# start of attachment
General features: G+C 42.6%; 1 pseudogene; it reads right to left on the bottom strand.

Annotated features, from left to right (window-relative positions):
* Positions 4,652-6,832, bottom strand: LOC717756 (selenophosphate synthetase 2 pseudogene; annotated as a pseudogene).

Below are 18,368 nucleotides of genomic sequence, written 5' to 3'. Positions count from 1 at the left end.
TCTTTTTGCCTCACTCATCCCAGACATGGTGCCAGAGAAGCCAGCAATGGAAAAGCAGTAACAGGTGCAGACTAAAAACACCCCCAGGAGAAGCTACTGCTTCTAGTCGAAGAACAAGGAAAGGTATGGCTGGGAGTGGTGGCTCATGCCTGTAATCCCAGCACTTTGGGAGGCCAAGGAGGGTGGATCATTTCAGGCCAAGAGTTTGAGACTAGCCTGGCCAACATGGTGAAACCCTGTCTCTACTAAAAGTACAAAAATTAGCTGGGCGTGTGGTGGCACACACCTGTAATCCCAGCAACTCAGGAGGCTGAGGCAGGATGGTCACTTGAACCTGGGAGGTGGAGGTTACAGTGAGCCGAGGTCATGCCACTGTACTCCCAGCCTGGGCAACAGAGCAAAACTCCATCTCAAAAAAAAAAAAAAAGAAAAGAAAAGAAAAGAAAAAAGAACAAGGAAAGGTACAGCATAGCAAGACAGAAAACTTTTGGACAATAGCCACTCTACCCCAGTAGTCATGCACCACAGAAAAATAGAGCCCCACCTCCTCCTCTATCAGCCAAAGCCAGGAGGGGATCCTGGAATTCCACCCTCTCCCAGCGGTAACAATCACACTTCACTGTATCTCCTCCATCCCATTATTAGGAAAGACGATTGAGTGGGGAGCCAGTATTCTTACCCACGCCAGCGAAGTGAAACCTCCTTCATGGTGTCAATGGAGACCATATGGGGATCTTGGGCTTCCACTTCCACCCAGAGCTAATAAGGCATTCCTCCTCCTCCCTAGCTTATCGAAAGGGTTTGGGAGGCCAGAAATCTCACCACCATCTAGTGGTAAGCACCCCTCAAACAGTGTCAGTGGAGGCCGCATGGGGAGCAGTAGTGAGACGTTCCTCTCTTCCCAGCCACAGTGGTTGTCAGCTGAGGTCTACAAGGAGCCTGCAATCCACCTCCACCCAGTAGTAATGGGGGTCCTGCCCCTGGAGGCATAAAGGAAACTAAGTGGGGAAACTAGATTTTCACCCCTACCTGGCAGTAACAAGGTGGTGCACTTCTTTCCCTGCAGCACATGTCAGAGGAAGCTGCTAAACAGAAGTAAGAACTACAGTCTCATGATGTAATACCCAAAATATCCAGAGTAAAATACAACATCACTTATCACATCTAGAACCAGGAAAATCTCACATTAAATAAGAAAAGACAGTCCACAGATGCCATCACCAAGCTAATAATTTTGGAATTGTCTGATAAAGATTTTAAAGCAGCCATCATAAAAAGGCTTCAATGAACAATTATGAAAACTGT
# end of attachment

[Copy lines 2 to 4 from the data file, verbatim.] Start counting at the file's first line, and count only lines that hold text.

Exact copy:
Annotated features, from left to right (window-relative positions):
* Positions 4,652-6,832, bottom strand: LOC717756 (selenophosphate synthetase 2 pseudogene; annotated as a pseudogene).

Below are 18,368 nucleotides of genomic sequence, written 5' to 3'. Positions count from 1 at the left end.